Now, for the business with F1s and F2s, consider this. Were I to just open pollinate cold hardy (CC) citrus and edible citrus (EC), I’d lose all the seedlings every year from ECxEC, naturally, but also ECxCC, since the midpoint in cold hardiness between CC and EC isn’t low enough for them to survive my winters, and only my CCxCC would survive. But CCxCC is inedible, so I’ve gained nothing, I’ve introduced no new genetics into my population of CC. The only thing I could do is put all the seedlings into a huge greenhouse until they are big enough to fruit, and then plant the second generation. But, that second generation of OP seedlings would be a huge mess of crosses, and the ones that would then survive the following winter would be dominated by (CCxCC) x (CCxCC), which, again, isn’t what I want. I don’t even really want much (CCxCC) x (CCxEC), for various reasons (I’ll miss any recessive traits in EC, and also it only takes a little CC ancestry to make fruit quality terrible, 3/4 ancestry is guaranteed to be inedible), I want (CCxEC) x (CCxEC), but very, very few of my seedlings will be that F2 generation, and I won’t even know which ones they are until that second generation itself matures and I can taste the fruit and make guesses as to which ones might be carrying some genes from EC. With controlled crosses, I’d know that every seedling was an CCxEC, I’d only need a greenhouse a quarter the size, and my F2 generation would be pure (CCxEC) x (CCxEC), which is the only F2 combination that has any hope of having the cold hardiness of CC and the fruit quality of EC. With OP, I have to protect four times as many seedlings, at least, and the second generation would have, at best, one sixteenth of it being the cross I actually want–and I’d have no idea which plants they are. After waiting for that second generation to mature, and then a few more years so the fruit quality actually presents (citrus fruit quality is much lower the first few years), I could then cull all the citrus that were not edible, and then wait another year for the next batch of OP seeds, since the previous year’s seeds would have been mostly pollinated by the far more numerous culls. What’s more, since I’ve spent so much time growing out seedlings that eventually got culled, or seedlings whose children I grew out to cull, I’ve wasted most of my population on plants that are dead ends. The number of actual crosses between plants with the right genetics quite small. All that work, with four times as many plants starting out, and an extra decade or so of time, and I ended up making only a handful of crosses of the right genes? That’s a recipe for failure, because I don’t need just one or two (CCxEC)x(CCxEC), I need many of them if I’m to hope to get that magical combination of the cold hardiness close to CC and the fruit quality close to EC. I need to maximize (CCxEC)x(CCxEC)s to even have a chance of success. In other words, I need to ditch OP, selectively cross CCxEC, protect those seedlings, and then make as many F2 crosses as I possibly can.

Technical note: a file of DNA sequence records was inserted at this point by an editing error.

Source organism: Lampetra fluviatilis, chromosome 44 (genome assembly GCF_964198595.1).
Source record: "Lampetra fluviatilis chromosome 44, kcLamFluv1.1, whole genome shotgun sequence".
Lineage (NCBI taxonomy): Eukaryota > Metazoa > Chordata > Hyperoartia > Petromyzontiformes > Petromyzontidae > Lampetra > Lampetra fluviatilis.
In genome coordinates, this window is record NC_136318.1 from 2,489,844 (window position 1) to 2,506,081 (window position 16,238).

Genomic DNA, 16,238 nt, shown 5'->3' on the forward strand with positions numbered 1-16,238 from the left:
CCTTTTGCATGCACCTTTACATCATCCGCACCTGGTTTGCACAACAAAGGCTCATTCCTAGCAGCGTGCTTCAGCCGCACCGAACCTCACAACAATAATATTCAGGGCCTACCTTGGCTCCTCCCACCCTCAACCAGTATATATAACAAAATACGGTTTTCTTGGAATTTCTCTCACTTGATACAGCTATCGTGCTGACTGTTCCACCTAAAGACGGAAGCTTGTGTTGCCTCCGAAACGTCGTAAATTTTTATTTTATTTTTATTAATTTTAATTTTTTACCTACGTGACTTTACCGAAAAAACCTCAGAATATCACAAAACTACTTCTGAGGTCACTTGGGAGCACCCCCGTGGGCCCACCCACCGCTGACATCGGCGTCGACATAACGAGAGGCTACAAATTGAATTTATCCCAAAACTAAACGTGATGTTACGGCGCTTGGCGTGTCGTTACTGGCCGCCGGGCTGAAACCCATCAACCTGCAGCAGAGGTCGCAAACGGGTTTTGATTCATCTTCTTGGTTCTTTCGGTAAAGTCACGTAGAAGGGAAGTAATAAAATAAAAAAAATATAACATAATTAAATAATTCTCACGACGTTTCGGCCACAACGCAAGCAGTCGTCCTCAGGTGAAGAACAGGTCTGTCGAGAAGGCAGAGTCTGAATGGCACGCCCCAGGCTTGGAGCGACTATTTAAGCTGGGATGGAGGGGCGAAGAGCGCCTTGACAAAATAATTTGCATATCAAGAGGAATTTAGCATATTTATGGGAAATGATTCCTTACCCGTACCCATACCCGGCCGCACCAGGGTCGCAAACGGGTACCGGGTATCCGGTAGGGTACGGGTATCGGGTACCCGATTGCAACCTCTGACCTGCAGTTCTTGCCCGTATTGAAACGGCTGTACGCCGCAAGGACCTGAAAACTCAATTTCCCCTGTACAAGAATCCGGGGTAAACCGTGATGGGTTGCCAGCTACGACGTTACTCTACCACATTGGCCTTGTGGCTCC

Breeding is hard, OP makes things way, way harder. And my example is just an idealized thought experiment. In the real world, even the controlled cross method is extremely unlikely to succeed. Cold hardiness isn’t just one trait, certainly not just one gene, and fruit quality is even more complex, so the actual number of seedlings and generations required could be staggering. Seedling vigor needs to be selected for as well, as does resistance to root rot (longer and wetter winters make root rot much more of an issue here than in Florida, even in well drained soil). The proportion of seedlings from OP plants that would just carry, not even express, traits for cold hardiness, seedling vigor, root rot resistance, and the numerous traits for fruit quality, without carrying traits for poncirus oils (foul tasting and acrid) or early bud bread (late frost danger), is vanishingly small. And those seedlings, being such a small part of the population, would then just cross with the wrong plants and lose the combination of genes we need, because, remember, we need the F2 generation for actually expressing all these traits. Not only do you need a unicorn to appear in a sea of horses, but you need at least two unicorns to not only appear, but somehow find each other and mate. Even with a population in the millions of seedlings, it’ll probably never happen.

And even that isn’t the whole story. Breeding is really hard. I’ve left out one crucial detail: nucellar seedlings. Remember, most citrus, including the majority of edible citrus, and an even higher proportion of cold hardy citrus, do not make crosses, even when pollinated. They produce seeds that are clones of the mother plant, with only a tiny percentage being actual children of the parents. An OP population of cold hardy citrus crossed with edible citrus, after two generations and decades of work, would just be a population of cold hardy citrus clones, with one or two actual seedlings mixed in, none of which would have any chance of expressing the right traits (if the vast majority of your F1 generation isn’t even F1, but clones of the mother, then you’ll never get an F2).

We make controlled crosses and clone out and graft the results because it is, by far, the most effective way of both preserving rare genetics and of attempting to create new and better plants. OP is a cudgel that will destroy most of your hard work. And breeding with the goal of establishing a landrace is literally breeding away your genetic material.

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I like to breed plants so I found this thread interesting. Citrus sounds like a tough cookie to crack. My first thought is screw this let’s do some gene splicing.
With crispr technology it should be easy to do.
Be optimistic. I wanted to improve the flavor of primocane fruiting black raspberries and it took me one cross to do it.


Yeah, it’s not very friendly to breeders. But the payoff is definitely there–a good citrus fruit is really pretty exceptional. And at least citrus is culturally forgiving. So long as they have lots of heat, some good sun, dry feet, and you feed them amply, they do just fine. Up here, they are basically disease free, and will probably remain that way for a long time (most citrus disease are vectored by things that also don’t like the cold).

And citrus doesn’t have weird ploidy stuff like most other fruits do though.

A niffy trick with citrus is also that the fruit has so many uses, “good quality fruit” ends up being a pretty darn wide term. Extremely highly acidic and low sugar would be a bad fruit quality in a raspberry, but we absolutely love it in a lime. Yuzu is dry, bitter, sour, and has almost no flesh or sweetness, but the rind is super aromatic so it’s worth growing just for that.